Here’s your latest roundup of Brexit tech price bumps
The pound has taken an absolute beating since the UK voted to leave the European Union. This is what’s happened to the pound against the dollar since that fateful day in June 2016:
That kind of dip doesn’t go unnoticed by business, and we’ve seen a whole slew of companies upping their prices for the UK market as a result of 52% of the country marking their X in the financial self-harm box. As a quick, but not exhaustive, recap:
- OnePlus added £20 to the price of the OnePlus 3 (+10.1%)
- HP announced price rises of around 10% across its PC portfolio
- Lenovo followed suit with a 10% hike on the same day
- Asus followed with a 9% rise
- HTC added £70 to the cost of a Vive (+6.5%)
- Microsoft added 13% to its enterprise software and 22% to its enterprise cloud software
- Apple increased the price of app store downloads by 25%
- Tesla bumped the price of its Model S and Model X cars by 5%
- Market analysits Context announced an average wholesale price increase on PCs of around 42% since last year
Price fluctuations of 5-25% aren’t exactly consistent, of course, and it would be naive to think that our tanking currency isn’t a handy excuse for increasing profits, but all the same: it wouldn’t be a valid excuse if it weren’t grounded in reality.
With that in mind, here are the latest companies that have decided to take back control of their pricing structure in light of our economically brave plans to cut ourselves loose from the world’s largest market:
League of Legends
In July, League of Legends decided the time was right to make its own 20% leap – this time for in-game currency. From 25 July, Riot Points will be 20% more expensive. That means that while £50 would once have bought you 10,700 Riot Points, it’ll now only give you 8,600.
“Last June, the UK voted to leave the European Union, triggering a drop in the value of the pound relative to other global currencies, particularly the US dollar,” explained Benshirro on the game’s announcement board. “This change meant that while UK players were spending the same number of pounds on RP as before, players elsewhere in the world were paying a lot more in comparison.”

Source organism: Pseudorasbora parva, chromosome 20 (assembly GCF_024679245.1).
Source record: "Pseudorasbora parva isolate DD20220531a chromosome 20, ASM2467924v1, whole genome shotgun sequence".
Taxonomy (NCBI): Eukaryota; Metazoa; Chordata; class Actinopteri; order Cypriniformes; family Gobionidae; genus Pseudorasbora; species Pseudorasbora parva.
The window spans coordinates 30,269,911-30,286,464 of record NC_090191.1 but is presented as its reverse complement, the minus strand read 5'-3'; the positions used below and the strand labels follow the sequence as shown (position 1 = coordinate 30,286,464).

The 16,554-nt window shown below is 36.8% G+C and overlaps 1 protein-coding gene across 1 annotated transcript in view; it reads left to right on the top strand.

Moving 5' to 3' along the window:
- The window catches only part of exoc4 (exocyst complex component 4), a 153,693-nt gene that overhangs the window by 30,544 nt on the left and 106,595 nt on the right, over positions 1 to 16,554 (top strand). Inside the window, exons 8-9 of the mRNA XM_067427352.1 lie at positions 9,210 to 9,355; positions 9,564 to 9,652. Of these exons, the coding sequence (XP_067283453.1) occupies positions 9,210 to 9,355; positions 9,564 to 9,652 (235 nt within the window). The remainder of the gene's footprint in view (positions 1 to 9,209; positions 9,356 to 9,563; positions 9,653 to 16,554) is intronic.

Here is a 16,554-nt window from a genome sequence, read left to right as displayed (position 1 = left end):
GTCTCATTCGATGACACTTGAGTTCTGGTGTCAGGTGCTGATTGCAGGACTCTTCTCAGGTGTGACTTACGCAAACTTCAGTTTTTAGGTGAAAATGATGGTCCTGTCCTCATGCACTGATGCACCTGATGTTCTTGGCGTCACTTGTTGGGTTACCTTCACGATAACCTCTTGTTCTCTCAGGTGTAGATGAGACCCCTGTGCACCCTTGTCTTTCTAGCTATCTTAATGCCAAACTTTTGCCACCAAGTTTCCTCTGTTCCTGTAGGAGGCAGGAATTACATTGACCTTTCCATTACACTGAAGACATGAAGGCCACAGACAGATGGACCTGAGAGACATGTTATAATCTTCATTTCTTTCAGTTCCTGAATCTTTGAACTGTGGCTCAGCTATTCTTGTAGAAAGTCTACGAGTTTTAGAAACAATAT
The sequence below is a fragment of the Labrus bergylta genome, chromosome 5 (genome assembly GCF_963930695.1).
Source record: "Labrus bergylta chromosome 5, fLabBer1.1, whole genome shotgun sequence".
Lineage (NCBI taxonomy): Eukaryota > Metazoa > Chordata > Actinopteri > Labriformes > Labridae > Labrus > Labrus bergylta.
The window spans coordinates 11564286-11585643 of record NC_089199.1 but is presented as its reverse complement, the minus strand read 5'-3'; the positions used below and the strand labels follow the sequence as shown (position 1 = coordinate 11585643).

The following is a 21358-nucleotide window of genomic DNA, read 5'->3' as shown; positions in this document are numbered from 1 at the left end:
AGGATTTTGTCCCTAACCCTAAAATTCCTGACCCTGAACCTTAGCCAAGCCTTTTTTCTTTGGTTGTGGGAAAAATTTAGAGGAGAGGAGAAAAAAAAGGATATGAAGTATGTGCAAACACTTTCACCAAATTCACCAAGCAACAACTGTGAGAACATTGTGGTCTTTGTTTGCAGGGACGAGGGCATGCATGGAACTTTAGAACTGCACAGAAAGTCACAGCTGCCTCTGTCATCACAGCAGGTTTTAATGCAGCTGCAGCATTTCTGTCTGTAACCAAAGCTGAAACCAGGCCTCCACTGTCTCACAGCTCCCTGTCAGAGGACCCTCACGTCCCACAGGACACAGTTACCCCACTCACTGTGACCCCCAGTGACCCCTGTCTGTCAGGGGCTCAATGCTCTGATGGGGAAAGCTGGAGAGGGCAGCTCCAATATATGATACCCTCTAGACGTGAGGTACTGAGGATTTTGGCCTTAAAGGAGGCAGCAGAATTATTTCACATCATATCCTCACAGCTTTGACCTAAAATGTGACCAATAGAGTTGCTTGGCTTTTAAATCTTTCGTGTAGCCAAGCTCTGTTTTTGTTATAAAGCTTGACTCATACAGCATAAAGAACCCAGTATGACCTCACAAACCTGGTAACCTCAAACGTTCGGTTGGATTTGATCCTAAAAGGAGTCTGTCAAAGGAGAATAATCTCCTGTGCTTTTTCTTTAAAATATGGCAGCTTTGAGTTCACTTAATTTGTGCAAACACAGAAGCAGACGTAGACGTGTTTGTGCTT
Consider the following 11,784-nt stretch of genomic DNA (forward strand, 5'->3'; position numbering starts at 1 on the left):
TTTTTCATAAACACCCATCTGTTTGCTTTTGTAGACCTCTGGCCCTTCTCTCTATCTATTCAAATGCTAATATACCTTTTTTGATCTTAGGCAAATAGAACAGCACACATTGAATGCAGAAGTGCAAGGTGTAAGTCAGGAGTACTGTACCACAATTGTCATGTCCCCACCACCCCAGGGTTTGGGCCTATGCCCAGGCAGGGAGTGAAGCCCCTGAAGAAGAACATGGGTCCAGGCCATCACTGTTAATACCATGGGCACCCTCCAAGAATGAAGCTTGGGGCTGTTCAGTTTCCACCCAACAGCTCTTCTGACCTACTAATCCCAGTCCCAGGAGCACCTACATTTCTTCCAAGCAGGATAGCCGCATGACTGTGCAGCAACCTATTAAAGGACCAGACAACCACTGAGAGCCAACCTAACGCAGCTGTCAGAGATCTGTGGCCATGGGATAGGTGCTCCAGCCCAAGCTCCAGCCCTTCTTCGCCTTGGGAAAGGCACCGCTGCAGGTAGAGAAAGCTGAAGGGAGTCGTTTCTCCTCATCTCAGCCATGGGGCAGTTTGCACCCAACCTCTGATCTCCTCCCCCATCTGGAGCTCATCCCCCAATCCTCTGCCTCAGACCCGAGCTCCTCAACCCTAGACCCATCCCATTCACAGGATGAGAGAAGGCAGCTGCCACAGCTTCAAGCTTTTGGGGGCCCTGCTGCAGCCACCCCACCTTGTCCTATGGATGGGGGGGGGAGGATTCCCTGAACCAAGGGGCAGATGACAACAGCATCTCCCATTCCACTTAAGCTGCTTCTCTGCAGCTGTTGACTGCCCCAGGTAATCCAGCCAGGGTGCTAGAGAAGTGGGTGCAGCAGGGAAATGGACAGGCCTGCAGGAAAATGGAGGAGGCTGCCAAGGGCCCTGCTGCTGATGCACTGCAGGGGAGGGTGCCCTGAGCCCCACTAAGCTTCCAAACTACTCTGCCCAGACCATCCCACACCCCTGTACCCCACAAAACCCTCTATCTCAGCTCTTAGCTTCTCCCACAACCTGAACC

Microsoft’s Surface Book
If you were considering pulling the trigger on a Surface Book last night, but decided to sleep on it: bad news, you’ll now be paying £150 more across the entire range. The base model is now up 11.5%, from £1,299 to £1,449.
A Microsoft spokesperson told TechCrunch: “In response to a recent review we are adjusting the British pound prices of some of our hardware and consumer software in order to align to market dynamics. For indirect sales where our products and services are sold through partners, final prices will continue to be determined by them.”
Good news and bad news. The bad news is that Sonos products will be getting price rises between 15 and 25%. The good news? The price hike won’t hit until Thursday 23 February, so if you’re hankering for a new soundsystem, you still have time to pounce at a cheaper price point.
Not that Sonos products are exactly cheap in the first place, but still: the Play 1, 3 and 5 speakers will jump from £169, £259 and £429 to £199, £299 and £499 respectively. Meanwhile, the specialist Connect line gets a more intimidating 25% price rise, with the Connect jumping from £279 to £399 and the Connect:Amp leaping from £349 to £499.
These are unlikely to be the last tech price hikes we see, so we’ll meet back here in a month or so, okay? By then, Article 50 might have actually been triggered and who knows how much a keyboard will cost?